The Art of Living Dangerously - Bullfrog and Fly
An American Bullfrog (Rana catesbeiana) waits motionless in a small pond completely covered in Duckweed (Lemnaceae) in hopes of catching a small fly (Drosophilidae) walking along the edge of its mouth.
The bullfrog is native to eastern North America with a natural range from the Atlantic Coast to as far west as Oklahoma and Kansas. However, it has been introduced elsewhere where it is considered an invasive species, including Arizona, Utah, Colorado, Nebraska, Nevada, California, Oregon, Washington, Hawaii, Mexico, Canada, Cuba, Jamaica, Italy, Netherlands, France, Argentina, Brazil, Uruguay, Venezuela, Colombia, China, South Korea and Japan. In some areas, the bullfrog is used as a food source.
Bullfrogs are voracious, ambush predators that eat any small animal they can stuff down their throats. Bullfrog stomachs have been found to contain rodents, reptiles, amphibians, crayfish, birds, bats, fish, tadpoles, snails and their usual food – insects. Bullfrogs are able to jump a distance 10x their body length. The female lays up to 20,000 eggs at a time that form a thin, floating sheet which may cover an area of 0.5 -1 m2 (5.4 - 10.8 sq ft). The embryos hatch in 3 - 5 days. Time to metamorphize into an adult frog ranges from a few months in the southern part of their range to 3 years in the north where the colder water slows development. Maximum lifespan in the wild is 8 - 10 years, but one bullfrog lived for almost 16 years in captivity.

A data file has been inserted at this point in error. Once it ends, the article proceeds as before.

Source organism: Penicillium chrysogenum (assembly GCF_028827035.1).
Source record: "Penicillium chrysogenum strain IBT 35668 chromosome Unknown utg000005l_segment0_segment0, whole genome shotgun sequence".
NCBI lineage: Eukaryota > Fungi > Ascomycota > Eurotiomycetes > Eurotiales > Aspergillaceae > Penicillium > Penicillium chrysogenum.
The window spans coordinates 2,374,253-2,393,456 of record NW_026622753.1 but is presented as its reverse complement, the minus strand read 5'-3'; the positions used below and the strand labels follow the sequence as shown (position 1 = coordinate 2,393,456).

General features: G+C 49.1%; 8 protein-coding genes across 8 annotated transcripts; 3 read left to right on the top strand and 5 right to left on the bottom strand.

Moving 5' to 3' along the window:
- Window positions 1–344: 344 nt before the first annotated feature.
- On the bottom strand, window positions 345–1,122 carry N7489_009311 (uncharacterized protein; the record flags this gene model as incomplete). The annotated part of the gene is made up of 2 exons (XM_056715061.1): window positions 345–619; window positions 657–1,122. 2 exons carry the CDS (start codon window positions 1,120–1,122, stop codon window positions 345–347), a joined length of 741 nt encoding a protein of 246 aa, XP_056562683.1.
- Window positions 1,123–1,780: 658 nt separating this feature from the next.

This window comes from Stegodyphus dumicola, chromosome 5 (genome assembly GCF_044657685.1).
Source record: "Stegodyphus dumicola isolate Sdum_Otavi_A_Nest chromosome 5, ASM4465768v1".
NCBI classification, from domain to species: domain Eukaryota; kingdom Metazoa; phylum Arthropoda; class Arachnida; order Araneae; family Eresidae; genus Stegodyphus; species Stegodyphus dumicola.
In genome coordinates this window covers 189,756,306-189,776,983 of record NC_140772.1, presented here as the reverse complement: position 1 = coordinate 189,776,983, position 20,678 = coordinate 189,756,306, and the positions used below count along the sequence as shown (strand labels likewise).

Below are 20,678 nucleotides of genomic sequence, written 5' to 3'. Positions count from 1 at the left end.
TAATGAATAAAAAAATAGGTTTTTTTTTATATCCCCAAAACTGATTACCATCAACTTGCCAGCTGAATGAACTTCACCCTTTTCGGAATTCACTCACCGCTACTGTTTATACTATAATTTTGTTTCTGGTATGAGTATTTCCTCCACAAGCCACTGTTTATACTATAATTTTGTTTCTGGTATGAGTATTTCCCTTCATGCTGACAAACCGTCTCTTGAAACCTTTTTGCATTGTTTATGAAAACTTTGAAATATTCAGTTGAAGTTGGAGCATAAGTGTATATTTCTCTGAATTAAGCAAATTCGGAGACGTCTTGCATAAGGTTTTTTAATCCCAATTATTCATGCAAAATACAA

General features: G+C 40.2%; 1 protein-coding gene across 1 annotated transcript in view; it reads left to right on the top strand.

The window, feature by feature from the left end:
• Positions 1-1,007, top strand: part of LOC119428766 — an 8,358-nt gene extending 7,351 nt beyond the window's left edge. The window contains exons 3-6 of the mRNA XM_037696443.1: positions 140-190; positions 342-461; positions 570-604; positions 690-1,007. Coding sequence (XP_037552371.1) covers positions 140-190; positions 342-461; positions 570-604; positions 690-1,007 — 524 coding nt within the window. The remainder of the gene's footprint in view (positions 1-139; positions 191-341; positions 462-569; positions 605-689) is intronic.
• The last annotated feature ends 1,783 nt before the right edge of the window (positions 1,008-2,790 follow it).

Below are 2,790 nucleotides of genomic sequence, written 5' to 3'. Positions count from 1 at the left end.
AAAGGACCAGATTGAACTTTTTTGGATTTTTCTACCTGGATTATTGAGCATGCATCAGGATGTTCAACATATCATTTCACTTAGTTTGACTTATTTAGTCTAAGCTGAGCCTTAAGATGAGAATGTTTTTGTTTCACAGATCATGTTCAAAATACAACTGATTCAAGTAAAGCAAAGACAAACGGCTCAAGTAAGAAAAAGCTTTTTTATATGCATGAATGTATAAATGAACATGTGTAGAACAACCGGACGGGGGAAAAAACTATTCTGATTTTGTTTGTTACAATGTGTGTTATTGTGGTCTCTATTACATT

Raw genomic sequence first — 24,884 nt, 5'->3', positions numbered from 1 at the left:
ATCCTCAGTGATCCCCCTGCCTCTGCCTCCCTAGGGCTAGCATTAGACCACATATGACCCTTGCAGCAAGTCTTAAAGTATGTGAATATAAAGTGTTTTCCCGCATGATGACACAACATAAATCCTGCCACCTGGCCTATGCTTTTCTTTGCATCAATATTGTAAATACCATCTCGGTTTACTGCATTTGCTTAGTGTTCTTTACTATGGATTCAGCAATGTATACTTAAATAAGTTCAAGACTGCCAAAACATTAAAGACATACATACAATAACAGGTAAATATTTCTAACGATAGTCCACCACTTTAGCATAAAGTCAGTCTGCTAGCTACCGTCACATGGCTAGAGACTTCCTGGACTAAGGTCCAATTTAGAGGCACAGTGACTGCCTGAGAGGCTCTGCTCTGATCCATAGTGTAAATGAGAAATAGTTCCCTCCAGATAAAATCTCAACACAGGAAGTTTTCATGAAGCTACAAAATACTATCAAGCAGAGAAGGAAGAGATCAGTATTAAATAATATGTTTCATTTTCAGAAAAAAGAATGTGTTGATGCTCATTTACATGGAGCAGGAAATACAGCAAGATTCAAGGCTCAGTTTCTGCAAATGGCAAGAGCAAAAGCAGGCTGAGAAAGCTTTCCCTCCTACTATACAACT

Duckweed (Lemnoideae) are small flowering aquatic plants which float on or just beneath the surface of still or slow-moving bodies of fresh water. These plants lack obvious stems or leaves, and depending on the species, each plant may have no root or one or more simple rootlets. Reproduction is mostly by asexual budding, however, occasionally three tiny flowers are produced for sexual reproduction. The flower of the duckweed measures a mere 0.3 mm (1/100th of an inch) long.
The fly escaped unharmed.